Now, let’s look at three of the emerging use cases spanning core and edge to see how the density and endurance requirement is shaping up in real-world applications.
For advanced driver-assistance system (ADAS), commonly referred to as autonomous driving, there is massive amount of data logging and detection work that needs to take place. SSDs are the right choice here for their superior shock and vibration specifications and capabilities. Bumps and road imperfections demand that for this edge- storage application. These systems can have a fill rate requirement as high as 19TB/hour. While it is not a 24/7 duty cycle, 17,600 mins per year driving profile will generate 5PB/year of data.7
Multiple SSDs in the Solidigm SSD portfolio of products can meet the endurance requirement in smart driving applications. But more importantly, QLC product lines can provide both the performance and endurance required for some of the emerging storage use cases including applications like smart agriculture and precision agriculture which is improving crop yields while optimizing resources such as labor, water, and fertilizer. These are processes that drive a lot of data need at the edge and primarily read dominated for decision making.8
Robotic systems, drones, and satellite image analysis create real-time data. For example, in the case of the See and Spray feature from John Deere, there are 20 images per second per crop being taken while the vehicle is moving. These images are then compared against 1 million stored images to understand the area that needs to be sprayed. This is assisted by an onboard camera capturing images every moment, accounting for 6TB/day of storage needed per sprayer.9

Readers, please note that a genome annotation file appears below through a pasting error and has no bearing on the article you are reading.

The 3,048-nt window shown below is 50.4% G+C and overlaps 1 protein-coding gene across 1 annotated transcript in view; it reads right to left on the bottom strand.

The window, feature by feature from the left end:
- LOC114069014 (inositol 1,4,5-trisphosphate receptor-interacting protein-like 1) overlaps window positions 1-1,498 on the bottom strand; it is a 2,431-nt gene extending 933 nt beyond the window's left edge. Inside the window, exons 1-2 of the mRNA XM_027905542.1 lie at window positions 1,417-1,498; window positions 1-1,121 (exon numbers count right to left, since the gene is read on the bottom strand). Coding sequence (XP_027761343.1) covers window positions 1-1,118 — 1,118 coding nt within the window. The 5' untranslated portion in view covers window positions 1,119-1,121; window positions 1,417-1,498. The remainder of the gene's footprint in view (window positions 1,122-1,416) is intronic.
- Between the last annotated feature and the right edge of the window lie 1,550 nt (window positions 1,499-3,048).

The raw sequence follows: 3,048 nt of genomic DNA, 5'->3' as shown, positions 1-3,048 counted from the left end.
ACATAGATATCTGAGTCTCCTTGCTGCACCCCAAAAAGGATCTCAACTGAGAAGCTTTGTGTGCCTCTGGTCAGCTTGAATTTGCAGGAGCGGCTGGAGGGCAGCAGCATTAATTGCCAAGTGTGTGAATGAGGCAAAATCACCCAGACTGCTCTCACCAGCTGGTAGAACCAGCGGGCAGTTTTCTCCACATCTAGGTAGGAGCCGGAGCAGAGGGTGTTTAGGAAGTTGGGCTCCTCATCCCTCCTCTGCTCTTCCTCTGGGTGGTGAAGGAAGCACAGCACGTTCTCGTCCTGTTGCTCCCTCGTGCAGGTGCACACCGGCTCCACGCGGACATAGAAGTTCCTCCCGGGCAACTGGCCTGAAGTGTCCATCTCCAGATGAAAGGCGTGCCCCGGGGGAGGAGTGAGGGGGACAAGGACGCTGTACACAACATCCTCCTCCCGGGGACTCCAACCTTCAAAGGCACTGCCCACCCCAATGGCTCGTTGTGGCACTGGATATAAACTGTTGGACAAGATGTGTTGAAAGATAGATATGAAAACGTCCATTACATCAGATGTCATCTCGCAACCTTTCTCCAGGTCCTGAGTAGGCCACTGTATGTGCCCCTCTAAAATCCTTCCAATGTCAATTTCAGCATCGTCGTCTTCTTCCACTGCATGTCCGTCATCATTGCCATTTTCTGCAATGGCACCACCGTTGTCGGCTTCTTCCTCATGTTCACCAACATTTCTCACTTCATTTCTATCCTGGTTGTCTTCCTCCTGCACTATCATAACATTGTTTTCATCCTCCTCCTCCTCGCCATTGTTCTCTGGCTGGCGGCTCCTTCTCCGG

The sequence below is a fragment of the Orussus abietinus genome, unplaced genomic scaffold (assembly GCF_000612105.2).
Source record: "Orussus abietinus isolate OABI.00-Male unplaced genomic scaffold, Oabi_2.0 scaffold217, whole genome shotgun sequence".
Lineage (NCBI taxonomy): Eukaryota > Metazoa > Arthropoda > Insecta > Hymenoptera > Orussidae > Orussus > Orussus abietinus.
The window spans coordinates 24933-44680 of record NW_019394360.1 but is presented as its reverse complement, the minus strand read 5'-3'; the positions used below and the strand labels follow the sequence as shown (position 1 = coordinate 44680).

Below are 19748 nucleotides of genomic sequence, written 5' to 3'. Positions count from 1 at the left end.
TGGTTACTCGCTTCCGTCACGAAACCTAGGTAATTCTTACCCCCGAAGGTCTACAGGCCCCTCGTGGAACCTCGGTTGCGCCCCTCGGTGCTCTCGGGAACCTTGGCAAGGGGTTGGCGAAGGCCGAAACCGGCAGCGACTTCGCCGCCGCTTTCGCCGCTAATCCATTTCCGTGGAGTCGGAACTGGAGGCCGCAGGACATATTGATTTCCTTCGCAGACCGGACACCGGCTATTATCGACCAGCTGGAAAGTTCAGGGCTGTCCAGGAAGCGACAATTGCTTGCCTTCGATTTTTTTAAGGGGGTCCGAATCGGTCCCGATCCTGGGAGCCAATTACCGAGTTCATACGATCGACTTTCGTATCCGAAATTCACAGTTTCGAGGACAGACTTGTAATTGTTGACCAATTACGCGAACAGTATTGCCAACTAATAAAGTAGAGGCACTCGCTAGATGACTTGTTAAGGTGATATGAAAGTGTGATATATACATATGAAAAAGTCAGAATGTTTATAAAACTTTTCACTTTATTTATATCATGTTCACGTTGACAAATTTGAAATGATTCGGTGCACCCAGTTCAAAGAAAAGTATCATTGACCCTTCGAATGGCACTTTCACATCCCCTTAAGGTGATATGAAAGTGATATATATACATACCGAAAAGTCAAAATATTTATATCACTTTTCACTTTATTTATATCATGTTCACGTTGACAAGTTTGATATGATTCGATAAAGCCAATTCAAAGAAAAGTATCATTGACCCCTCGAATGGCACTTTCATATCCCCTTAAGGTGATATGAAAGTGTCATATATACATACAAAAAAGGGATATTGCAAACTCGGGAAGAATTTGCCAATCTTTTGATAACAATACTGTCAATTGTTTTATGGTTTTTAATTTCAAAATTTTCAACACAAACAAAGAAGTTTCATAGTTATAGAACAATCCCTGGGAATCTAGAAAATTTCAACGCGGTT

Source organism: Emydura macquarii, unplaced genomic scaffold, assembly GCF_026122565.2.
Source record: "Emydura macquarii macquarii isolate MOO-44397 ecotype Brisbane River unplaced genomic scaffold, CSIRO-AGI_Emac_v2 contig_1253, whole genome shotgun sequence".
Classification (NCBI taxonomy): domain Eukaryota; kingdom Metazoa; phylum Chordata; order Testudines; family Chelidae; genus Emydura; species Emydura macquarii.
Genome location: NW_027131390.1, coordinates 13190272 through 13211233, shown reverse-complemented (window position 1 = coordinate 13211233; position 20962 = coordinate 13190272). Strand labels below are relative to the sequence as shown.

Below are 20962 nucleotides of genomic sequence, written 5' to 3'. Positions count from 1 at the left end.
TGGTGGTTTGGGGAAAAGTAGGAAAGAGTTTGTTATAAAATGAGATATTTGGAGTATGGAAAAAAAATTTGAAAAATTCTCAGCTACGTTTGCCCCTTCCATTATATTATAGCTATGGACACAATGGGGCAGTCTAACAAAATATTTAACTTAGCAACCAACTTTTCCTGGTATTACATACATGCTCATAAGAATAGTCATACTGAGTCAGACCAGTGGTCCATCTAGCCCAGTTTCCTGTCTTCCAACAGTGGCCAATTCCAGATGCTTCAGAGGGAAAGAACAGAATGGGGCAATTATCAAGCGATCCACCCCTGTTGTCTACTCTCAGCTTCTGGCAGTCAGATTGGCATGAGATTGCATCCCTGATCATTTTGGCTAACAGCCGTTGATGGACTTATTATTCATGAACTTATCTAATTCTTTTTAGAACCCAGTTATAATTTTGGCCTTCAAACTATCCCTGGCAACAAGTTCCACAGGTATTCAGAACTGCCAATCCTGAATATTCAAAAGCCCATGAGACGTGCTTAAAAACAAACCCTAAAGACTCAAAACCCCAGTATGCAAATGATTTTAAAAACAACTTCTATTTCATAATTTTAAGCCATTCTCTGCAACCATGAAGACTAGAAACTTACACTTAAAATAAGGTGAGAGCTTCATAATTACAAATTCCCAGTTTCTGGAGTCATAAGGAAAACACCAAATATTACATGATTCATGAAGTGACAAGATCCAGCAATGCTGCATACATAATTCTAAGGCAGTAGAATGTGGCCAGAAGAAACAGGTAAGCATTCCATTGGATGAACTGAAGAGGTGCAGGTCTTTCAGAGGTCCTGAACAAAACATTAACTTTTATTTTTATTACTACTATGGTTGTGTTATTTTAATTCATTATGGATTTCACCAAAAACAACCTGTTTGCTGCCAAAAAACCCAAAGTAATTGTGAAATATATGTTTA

At the core data centers, object store is the data storage solution for unstructured data. Imagine a user needing to expand to cover a 5PB data pool. Dell EMC’s F600 or F900 systems are excellent installations for that. The Dell F900 can house almost a petabyte of storage. According to Dell’s own field trace data analysis they could extract 14 years of drive life from some of the deployed D5-P5316 drives.10
From some of these real-life use cases, we can focus on some drive level analysis and fleet data. For example:
There is an increasing need for dedicated swim lanes for storage use cases. Which SSD you choose for your application will depend on your target drive writes per day (DWPD) as well as your workload; write-heavy, read-heavy, or some mixture of both. One size does not fit all, and the best results will come from weighing multiple factors as you plan your storage solution build. Figure 1 can help you get started choosing the right storage solution for you for the application you want to run